Re: 2.1.111: IDE DMA disabled...BLAH...BLAH...

Kristofer T. Karas (
Wed, 29 Jul 1998 14:47:47 -0400

Mark Lord writes:
>4. If for some reason PIO works, but DMA produces corruption...
> then perhaps the only possible way this might occur would be due
> to the IDE DMA controller performing burst PCI accesses during the
> data transfer. Thus, the error would be on the PCI bus...

This is quite likely as well as possible, as weaknesses in hardware
(rather than outright failures) will often allow a piece of circuitry
to pass the GenRad and other QA tests that are normally performed on
the production line. I had a Supermicro P6DLE motherboard that locked
up solidly every hour or so of moderate IDE activity, with some
corruption upon FSCK as people have reported here. Upping the ante by
adding an AGP graphics board (which is a bus-master device) made the
system so unreliable as to not be able to make it through booting
windoze95 2 out of every 3 attempts, though Linux lasted longer before

Not all hardware bugs are caught by the EEs, either. Years ago, I was
given a VME-interface board to debug, whose original designer tried to
fix the bugs but lost interest with the subtler ones. It worked
flawlessly in every application except that of a single customer,
whose program generated just the precise timing that was necessary to
make it break. Where timing on PC motherboards is fast enough these
days that the distinction between traces and transmission lines is
blurred, ringing and other abnormalities are likely to occur just as
they did in the case of my P6DLE.

>Quoted from linux-2.1.111:
> "# Either the DMA code is buggy or the DMA hardware is unreliable.
>"We" do not have any such reports yet.

What you and Linus are arguing about are really two similar but not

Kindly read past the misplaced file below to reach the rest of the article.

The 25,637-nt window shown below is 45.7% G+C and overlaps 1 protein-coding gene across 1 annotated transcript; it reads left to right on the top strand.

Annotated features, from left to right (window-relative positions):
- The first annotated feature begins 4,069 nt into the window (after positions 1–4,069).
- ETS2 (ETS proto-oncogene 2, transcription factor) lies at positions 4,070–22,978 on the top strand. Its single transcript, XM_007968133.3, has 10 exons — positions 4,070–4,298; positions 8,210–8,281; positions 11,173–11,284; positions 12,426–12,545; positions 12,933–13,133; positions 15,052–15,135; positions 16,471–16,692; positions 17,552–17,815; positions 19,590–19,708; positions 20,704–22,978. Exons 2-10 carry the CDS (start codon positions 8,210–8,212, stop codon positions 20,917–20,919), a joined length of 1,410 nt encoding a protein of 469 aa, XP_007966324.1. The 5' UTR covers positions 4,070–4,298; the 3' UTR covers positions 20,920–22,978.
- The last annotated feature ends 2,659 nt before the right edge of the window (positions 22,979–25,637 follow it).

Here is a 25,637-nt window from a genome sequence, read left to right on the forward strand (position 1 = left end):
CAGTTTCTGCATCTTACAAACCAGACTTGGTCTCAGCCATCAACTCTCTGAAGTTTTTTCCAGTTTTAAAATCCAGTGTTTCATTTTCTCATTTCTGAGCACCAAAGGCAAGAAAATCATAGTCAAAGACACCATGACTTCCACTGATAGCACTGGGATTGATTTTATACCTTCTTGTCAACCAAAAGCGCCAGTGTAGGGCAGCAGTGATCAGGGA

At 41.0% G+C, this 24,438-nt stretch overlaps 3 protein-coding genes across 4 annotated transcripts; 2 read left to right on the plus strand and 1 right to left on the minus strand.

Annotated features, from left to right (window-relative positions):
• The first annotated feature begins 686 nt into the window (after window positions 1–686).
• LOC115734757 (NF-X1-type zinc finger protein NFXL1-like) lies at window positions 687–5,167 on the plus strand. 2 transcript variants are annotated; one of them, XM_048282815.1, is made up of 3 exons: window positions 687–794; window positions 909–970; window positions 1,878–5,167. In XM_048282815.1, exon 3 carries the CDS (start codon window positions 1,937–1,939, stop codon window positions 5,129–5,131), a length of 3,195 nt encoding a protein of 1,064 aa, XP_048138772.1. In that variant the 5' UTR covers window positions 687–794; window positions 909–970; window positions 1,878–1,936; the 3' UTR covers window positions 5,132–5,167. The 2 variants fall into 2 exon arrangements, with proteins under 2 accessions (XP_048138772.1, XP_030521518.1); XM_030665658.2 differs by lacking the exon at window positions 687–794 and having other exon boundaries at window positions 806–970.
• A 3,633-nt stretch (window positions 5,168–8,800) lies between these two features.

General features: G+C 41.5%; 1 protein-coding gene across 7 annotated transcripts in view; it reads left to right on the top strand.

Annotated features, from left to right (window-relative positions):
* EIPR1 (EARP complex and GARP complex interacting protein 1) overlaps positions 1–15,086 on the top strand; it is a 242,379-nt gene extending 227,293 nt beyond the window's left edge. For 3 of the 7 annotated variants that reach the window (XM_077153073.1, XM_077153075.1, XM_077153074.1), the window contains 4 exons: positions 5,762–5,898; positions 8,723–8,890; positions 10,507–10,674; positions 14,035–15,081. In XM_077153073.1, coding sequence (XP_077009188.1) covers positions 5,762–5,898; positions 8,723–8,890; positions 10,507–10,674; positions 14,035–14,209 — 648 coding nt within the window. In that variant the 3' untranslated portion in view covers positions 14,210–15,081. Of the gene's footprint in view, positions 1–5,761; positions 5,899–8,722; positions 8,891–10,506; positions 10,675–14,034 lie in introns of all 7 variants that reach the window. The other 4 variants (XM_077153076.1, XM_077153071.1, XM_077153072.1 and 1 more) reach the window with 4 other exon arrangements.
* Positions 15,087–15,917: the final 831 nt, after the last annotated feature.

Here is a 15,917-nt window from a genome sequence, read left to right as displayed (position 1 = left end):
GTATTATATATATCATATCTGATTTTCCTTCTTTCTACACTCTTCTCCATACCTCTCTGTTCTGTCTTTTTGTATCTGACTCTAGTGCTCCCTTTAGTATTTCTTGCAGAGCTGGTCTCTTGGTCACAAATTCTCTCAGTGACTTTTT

identical issues. You are saying the DMA mechanism should work, as
the timing is the same as on PIO, and the UDMA is superior due to
CRC16; fine, that's quite true. Linus is taking a higher-level view:
whether it's a design flaw with the intermediate PCI bus, or a timing
race in SMP kernels, or a weakness in a particular user's hardware
(and it's not just the bad SIMMs/DIMMs either), the end result is the
same - corrupted data. And it's the end-result that matters to the
user, particularly the user who is not hardware-literate enough to
effect a cure.

It might be worth noting that, in windoze95/98, the settings tab for
each hard drive has an enable-DMA checkbox that (at least in my setup,
with two high-capacity recent-vintage SMART/DMA capable drives from
different manufacturers) is disabled by default. Bad hardware may be
more pandemic than we assume. :-/

>Too bad, you used to be a nice guy.

It's too bad this has to degenerate into a pissing match; the bazaar
model of programming is supposed to be decorated with lots of kudos
and pats on the back for volunteered programming, which I note are
conspicuous in their absence from this list. But that's another
story... For our collective purposes, why not simply agree to
disagree. You can't, evidently, automatically compensate for all the
anomalies with just one paradigm; so make a config option ("enable DMA
upon boot-up if supported") that the user can set. Leave it by
default off, as windoze seems to do in my case. Savvy users can
enable it if they believe their system to be capable. This reduces
the risk you mention of enabling DMA when initially off, though users
can still do so with hdparm while deciding. And Linus seems likely to
accept it.


Kristofer Karas                           *    Senior systems engineer/SysAdmin
AMA/CCS DoD RF900RR HawkGT !car           * BI Deaconess Medical Center, Boston
"Build a system that even a fool can use, *
 and only a fool will want to use it."    *  Will design LISP machines for food

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